Peace Bridge officials are on a fast track to move the duty-free store from Porter Avenue to their American plaza by Memorial Day, despite requests from City Hall officials and neighborhood groups to wait until a broad redevelopment plan is prepared.
"I'm not happy with it," Mayor Masiello said. "I'd prefer they keep it on Porter Avenue. It highlights the need for the Peace Bridge and the city to be on the same page."
The Peace Bridge is negotiating with the owner of the Ammex store and wants to complete a "temporary" 6,000-square-foot retail outlet and 60-car parking lot at the bridge by the end of May, said Stephen F. Mayer, Peace Bridge operations manager.
The authority wants the shop operating by Memorial Day to take advantage of the summer travel season. The building and parking lot would be located approximately in the middle of the plaza, between the east and west travel lanes. The current duty-free building would be used for storage.
"It's something Duty Free (owner of Ammex) has been talking to us about for years," Mayer said. "The (Peace Bridge) board has given us authority to work it out."
Steven Zurcher, vice president of Ammex, confirmed the talks and said his company would like to relocate to the plaza. He declined further comment.
The plan is a surprise to elected leaders and community groups. Peace Bridge officials have previously said they want to relocate the store as part of a proposed plaza expansion project, but an immediate transfer to the current plaza has been kept quiet.
"I didn't realize it until a couple of weeks ago," said Rep. John J. LaFalce, D-Town of Tonawanda. "It caught me by surprise, and I counseled against it."
The concern is the Peace Bridge will move ahead with a $30 million plaza project that will yield no benefits to the economically-depressed Lower West Side -- and may add to its problems by removing residential and commercial properties from the tax roll.
Assemblyman Sam Hoyt, D-Buffalo, in a letter to the authority, said the Peace Bridge is displaying poor community relations by moving ahead with its plan.
"I have not been given a sufficient explanation as to why moving Ammex off the city's tax rolls and onto the PBA's property is critical to the present or future functioning of the Peace Bridge," Hoyt said.
Peace Bridge officials say revenue from the American duty-free store decreased by $800,000 between 1992 and 1994 and is projected to drop another $300,000 this year. They point to the current store's awkward arrangement as one of the problems.
Canada-bound customers shop for their goods at the Porter Avenue facility, but pick them up at a warehouse on the plaza. They also acknowledge the declining value of the Canadian dollar has played a role.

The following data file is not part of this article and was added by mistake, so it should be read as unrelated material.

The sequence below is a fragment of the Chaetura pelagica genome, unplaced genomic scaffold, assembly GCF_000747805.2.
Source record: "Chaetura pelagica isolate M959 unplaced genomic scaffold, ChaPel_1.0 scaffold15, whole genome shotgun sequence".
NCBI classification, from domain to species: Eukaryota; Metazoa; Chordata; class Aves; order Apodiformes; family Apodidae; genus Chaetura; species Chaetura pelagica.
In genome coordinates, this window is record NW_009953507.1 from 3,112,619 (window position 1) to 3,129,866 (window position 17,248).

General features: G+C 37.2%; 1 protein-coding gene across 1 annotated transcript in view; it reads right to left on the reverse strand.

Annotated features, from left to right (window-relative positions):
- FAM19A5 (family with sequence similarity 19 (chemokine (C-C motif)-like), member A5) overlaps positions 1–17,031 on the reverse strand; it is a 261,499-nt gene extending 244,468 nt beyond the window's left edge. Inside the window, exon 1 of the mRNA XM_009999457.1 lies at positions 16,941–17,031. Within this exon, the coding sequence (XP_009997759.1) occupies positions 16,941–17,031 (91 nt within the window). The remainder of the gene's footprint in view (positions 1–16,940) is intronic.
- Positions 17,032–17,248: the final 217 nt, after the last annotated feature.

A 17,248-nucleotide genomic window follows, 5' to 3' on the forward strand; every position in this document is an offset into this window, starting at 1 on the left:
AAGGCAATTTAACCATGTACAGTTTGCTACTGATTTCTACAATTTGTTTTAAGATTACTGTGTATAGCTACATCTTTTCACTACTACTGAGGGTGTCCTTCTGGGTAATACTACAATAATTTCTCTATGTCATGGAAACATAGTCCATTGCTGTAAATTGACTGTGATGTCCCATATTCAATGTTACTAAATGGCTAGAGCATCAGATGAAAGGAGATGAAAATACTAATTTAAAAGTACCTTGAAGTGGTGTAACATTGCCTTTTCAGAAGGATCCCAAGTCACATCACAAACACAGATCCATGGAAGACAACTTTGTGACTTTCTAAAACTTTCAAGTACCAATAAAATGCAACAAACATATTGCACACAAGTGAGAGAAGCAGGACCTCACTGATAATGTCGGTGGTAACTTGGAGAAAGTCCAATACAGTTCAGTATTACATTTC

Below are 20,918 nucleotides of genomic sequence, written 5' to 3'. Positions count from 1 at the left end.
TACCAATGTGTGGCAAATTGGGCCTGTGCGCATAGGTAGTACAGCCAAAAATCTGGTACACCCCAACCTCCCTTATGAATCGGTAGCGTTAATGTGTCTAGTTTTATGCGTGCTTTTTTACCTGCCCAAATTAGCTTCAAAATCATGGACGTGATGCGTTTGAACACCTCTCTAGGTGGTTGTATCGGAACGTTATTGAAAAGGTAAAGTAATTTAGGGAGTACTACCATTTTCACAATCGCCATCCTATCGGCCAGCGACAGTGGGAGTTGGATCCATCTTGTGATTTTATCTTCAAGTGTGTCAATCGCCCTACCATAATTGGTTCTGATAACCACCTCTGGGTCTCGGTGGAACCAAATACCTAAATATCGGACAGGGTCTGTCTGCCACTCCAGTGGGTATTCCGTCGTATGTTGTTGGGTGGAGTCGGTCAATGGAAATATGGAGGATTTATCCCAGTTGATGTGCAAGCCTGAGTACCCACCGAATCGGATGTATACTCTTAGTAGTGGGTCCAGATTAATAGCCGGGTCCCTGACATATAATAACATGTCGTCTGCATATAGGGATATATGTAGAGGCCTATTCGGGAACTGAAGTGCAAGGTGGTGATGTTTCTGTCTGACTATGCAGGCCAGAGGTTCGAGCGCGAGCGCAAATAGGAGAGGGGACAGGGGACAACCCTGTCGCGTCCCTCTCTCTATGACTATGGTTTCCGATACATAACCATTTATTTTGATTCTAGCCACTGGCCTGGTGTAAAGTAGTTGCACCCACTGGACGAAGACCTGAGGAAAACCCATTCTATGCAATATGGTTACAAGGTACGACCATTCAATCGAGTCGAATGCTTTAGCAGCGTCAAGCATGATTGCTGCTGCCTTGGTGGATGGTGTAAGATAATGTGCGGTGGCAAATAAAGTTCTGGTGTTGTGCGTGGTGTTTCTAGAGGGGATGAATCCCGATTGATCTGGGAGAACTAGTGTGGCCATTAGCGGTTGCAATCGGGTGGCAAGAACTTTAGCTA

"Clearly, the exchange rate has hurt," Mayer said, "but the split operation doesn't entice shoppers' use of duty free."
The authority says rents paid by the U.S. and Canadian duty-free shops help reduce the need to raise tolls. A recent audit stated the Peace Bridge earned $2.7 million in revenues from those rentals in 1994.
Despite the poor performance of the U.S. duty-free shop, a recent private audit found the authority had a good year in 1994 with its operating income up 57 percent, from $2.57 million in 1993 to $4.06 million. Another favorable year is expected in 1995.
Although it's described as temporary, the store is expected to be used for five years, Mayer said. Critics point out that, by then, the newly enlarged plaza will be completed and a permanent duty-free shop built.
LaFalce said the authority should be moving in the opposite direction. Besides keeping the duty-free store on Porter, he suggested they relocate offices for the Peace Bridge, customs and immigration authorities to Porter and adjacent streets as well.
"I'd like to see maximum development on Porter Avenue," he said. "Anything they can get off the bridgehead and onto Porter Avenue is beneficial."
The authority's top priority should be to improve traffic flow on the plaza, something moving a duty-free shop there wouldn't help, LaFalce said. The next concern should be improving the area's appearance, he added.
Paula A. Rosner, chairwoman of a 75-member International Gateway District Task Force made up of West Side businesses, block clubs and government agencies, said the Peace Bridge has to go slow with its plans.
"If they proceed on a fast track, they run the risk of antagonizing some very influential and powerful parts of this region," she said. "It's in their best interest to slow the process down until a full analysis is done."
Masiello said he will be meeting with Peace Bridge officials next week to discuss a plan for the area. The authority has offered to give the city $50,000 to fund a redevelopment study.
"We're putting together a list of important issues we think are important to the West Side and the city," he said.
Larry Meckler, vice chairman of the Peace Bridge board, said the group is scheduled to discuss the duty-free store relocation at its March 31 meeting before making a final decision.